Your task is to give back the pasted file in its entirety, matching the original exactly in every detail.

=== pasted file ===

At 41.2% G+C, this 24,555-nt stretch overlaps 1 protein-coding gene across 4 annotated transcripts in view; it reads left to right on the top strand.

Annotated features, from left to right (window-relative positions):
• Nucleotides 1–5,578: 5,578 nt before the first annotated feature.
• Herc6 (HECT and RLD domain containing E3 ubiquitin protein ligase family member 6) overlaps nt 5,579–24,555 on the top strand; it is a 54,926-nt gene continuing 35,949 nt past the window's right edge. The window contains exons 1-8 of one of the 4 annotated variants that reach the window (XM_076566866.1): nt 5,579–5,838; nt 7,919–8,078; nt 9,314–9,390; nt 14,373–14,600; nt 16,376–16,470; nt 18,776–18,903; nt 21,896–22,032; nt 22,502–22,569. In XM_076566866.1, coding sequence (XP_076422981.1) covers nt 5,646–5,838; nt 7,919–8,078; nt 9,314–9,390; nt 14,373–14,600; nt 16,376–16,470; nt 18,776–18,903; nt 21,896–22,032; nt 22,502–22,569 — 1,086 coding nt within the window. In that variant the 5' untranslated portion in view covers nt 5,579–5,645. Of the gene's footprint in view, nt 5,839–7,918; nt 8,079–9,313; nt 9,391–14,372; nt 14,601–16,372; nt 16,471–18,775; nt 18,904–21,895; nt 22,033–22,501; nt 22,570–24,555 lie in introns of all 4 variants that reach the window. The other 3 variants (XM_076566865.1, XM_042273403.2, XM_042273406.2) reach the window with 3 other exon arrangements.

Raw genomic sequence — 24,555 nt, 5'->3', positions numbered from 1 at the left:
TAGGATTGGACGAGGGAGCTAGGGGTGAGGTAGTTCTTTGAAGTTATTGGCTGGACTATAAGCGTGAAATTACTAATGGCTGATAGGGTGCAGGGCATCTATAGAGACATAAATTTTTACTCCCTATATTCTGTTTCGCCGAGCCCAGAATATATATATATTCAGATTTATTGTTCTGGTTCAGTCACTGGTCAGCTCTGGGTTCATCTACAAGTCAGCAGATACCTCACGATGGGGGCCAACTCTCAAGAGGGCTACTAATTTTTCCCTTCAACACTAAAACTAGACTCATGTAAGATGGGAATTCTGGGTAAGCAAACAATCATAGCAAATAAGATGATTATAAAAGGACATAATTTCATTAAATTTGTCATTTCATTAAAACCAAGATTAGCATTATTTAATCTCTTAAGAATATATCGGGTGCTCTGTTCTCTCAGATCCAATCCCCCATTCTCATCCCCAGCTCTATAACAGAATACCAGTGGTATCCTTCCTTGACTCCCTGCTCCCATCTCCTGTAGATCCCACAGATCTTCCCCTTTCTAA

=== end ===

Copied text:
At 41.2% G+C, this 24,555-nt stretch overlaps 1 protein-coding gene across 4 annotated transcripts in view; it reads left to right on the top strand.

Annotated features, from left to right (window-relative positions):
• Nucleotides 1–5,578: 5,578 nt before the first annotated feature.
• Herc6 (HECT and RLD domain containing E3 ubiquitin protein ligase family member 6) overlaps nt 5,579–24,555 on the top strand; it is a 54,926-nt gene continuing 35,949 nt past the window's right edge. The window contains exons 1-8 of one of the 4 annotated variants that reach the window (XM_076566866.1): nt 5,579–5,838; nt 7,919–8,078; nt 9,314–9,390; nt 14,373–14,600; nt 16,376–16,470; nt 18,776–18,903; nt 21,896–22,032; nt 22,502–22,569. In XM_076566866.1, coding sequence (XP_076422981.1) covers nt 5,646–5,838; nt 7,919–8,078; nt 9,314–9,390; nt 14,373–14,600; nt 16,376–16,470; nt 18,776–18,903; nt 21,896–22,032; nt 22,502–22,569 — 1,086 coding nt within the window. In that variant the 5' untranslated portion in view covers nt 5,579–5,645. Of the gene's footprint in view, nt 5,839–7,918; nt 8,079–9,313; nt 9,391–14,372; nt 14,601–16,372; nt 16,471–18,775; nt 18,904–21,895; nt 22,033–22,501; nt 22,570–24,555 lie in introns of all 4 variants that reach the window. The other 3 variants (XM_076566865.1, XM_042273403.2, XM_042273406.2) reach the window with 3 other exon arrangements.

Raw genomic sequence — 24,555 nt, 5'->3', positions numbered from 1 at the left:
TAGGATTGGACGAGGGAGCTAGGGGTGAGGTAGTTCTTTGAAGTTATTGGCTGGACTATAAGCGTGAAATTACTAATGGCTGATAGGGTGCAGGGCATCTATAGAGACATAAATTTTTACTCCCTATATTCTGTTTCGCCGAGCCCAGAATATATATATATTCAGATTTATTGTTCTGGTTCAGTCACTGGTCAGCTCTGGGTTCATCTACAAGTCAGCAGATACCTCACGATGGGGGCCAACTCTCAAGAGGGCTACTAATTTTTCCCTTCAACACTAAAACTAGACTCATGTAAGATGGGAATTCTGGGTAAGCAAACAATCATAGCAAATAAGATGATTATAAAAGGACATAATTTCATTAAATTTGTCATTTCATTAAAACCAAGATTAGCATTATTTAATCTCTTAAGAATATATCGGGTGCTCTGTTCTCTCAGATCCAATCCCCCATTCTCATCCCCAGCTCTATAACAGAATACCAGTGGTATCCTTCCTTGACTCCCTGCTCCCATCTCCTGTAGATCCCACAGATCTTCCCCTTTCTAA